Author:Melanie Smallman (University College London)
Paper short abstract:
This paper argues that as UK innovation policy has become more aligned with economic growth over the last 30 years, it has overlooked other social goods, including the spread of benefits. This has created significant policy deficits in other areas, including taxation.
Paper long abstract:
Encouraging and supporting innovation has become a key focus of the UK's science and engineering policy in the last 30 years. But what gains were envisaged and have they been enacted in the intervening years?
In this paper, I will present the findings of a large-scale analysis of the key policy papers documenting the UK's Science and Innovation policy over the last 30 years, along with the results of interviews with former UK Science Ministers.
I argue that as innovation policy has become more closely aligned with economic growth, this has pushed scientific imaginaries of the role of science to become more associated with economic growth too. At the same time, any scientific outcomes or social benefits beyond economic growth have become less specified and more taken for granted. The potential for innovation to deliver public service transformation and savings has also been lost. Most importantly, by taking the benefits of innovation as a given, government policy has overlooked structural economic changes relating to the spread of wealth and income inequality that appear to be associated with digital innovations in particular. This, I ague, is creating significant policy deficits in areas such as taxation and benefit regimes and is presenting a growing challenge to innovation in the future.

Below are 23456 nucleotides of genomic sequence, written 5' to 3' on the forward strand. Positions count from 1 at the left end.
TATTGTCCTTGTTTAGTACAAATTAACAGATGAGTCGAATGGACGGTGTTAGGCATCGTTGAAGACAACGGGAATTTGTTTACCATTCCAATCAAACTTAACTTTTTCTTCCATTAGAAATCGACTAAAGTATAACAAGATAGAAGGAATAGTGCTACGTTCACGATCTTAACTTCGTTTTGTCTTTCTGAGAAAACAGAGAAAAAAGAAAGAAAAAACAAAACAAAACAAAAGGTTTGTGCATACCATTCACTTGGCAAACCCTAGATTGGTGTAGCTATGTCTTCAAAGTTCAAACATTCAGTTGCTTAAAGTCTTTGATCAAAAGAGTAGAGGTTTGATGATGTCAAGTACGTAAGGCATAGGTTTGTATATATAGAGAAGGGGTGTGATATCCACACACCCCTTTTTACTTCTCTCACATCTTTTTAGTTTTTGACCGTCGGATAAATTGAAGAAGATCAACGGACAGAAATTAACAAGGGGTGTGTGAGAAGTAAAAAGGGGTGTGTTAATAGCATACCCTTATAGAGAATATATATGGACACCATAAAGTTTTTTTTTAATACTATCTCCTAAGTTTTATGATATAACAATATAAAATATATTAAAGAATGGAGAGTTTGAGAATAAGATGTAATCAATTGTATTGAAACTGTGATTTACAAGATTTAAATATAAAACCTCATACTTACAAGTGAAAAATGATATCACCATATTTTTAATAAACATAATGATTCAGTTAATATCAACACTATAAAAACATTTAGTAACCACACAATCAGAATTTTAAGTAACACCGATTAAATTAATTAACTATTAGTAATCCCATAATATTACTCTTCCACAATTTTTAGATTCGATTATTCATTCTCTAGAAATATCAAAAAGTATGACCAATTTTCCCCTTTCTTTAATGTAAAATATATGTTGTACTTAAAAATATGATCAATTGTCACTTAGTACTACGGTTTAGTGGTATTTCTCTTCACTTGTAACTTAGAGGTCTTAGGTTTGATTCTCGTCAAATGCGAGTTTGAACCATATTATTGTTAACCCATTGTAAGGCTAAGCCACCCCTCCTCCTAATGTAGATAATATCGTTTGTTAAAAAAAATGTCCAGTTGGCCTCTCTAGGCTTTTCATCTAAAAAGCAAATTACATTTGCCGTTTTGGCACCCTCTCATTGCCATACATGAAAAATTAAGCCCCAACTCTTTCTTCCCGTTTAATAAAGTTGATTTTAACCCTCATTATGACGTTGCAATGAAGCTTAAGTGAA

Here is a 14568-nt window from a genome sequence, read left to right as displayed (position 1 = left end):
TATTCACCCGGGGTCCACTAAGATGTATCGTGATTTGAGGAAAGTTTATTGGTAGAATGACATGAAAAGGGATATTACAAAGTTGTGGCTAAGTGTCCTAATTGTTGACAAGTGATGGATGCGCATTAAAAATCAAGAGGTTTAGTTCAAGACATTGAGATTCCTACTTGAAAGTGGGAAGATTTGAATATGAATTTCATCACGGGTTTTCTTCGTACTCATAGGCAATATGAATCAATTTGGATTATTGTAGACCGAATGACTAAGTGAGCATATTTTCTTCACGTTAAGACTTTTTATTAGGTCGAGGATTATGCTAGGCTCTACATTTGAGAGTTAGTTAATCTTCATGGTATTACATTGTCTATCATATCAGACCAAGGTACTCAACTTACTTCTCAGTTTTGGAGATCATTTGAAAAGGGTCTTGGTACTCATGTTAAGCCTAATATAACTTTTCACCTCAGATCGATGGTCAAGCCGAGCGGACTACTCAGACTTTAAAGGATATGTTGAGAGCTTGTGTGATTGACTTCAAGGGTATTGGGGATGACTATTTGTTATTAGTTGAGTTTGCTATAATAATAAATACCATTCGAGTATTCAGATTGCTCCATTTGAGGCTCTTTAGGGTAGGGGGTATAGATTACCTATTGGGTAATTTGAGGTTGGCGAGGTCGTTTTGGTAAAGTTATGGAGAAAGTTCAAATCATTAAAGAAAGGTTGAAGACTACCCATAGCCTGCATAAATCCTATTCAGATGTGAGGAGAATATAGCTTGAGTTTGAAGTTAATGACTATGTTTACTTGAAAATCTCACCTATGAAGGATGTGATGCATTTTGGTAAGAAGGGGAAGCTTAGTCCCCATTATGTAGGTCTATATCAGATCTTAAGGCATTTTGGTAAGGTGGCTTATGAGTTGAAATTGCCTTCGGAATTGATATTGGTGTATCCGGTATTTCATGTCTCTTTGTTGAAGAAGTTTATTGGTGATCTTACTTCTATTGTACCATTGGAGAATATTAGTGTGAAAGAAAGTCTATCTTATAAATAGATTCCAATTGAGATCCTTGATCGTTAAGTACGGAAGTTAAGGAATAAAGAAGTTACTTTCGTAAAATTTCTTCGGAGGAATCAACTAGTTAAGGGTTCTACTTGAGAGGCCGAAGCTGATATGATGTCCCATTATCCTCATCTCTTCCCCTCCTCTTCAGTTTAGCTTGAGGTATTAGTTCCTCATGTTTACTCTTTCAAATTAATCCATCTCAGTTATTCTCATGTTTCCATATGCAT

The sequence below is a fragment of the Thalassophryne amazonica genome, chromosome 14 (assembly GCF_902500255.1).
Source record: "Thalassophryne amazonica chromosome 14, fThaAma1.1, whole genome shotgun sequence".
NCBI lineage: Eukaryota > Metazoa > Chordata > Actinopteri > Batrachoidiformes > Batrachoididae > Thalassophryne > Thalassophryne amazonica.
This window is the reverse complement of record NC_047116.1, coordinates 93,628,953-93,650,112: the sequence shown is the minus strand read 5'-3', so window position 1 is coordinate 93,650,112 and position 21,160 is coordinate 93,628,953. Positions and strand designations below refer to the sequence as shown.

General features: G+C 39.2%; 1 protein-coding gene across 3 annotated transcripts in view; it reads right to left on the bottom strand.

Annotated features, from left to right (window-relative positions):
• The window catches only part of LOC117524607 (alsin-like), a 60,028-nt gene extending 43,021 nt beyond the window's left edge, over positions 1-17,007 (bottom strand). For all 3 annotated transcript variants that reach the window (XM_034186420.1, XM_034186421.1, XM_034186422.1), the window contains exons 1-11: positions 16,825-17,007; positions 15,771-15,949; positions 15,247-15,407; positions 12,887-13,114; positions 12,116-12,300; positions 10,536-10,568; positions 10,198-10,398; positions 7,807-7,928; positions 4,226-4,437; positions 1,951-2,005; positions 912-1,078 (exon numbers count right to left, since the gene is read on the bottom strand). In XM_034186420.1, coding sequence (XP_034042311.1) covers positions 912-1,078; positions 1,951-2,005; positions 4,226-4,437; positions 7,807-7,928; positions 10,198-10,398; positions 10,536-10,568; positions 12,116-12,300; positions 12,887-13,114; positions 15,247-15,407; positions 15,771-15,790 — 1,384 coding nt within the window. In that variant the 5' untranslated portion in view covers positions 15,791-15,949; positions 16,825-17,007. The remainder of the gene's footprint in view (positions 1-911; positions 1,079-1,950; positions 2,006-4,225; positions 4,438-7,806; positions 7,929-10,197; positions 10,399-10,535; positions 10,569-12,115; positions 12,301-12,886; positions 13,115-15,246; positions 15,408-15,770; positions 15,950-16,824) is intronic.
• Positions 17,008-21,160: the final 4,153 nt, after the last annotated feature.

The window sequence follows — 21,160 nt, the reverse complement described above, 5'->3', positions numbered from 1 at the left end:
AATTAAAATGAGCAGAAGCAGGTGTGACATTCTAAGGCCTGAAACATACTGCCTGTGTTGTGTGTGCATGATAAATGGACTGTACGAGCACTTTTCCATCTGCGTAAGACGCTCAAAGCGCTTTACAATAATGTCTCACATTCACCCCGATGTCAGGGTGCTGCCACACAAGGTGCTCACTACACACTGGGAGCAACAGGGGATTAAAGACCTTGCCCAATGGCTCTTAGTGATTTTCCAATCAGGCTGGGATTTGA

Innovation: Discourses, politics, societies, and blind spots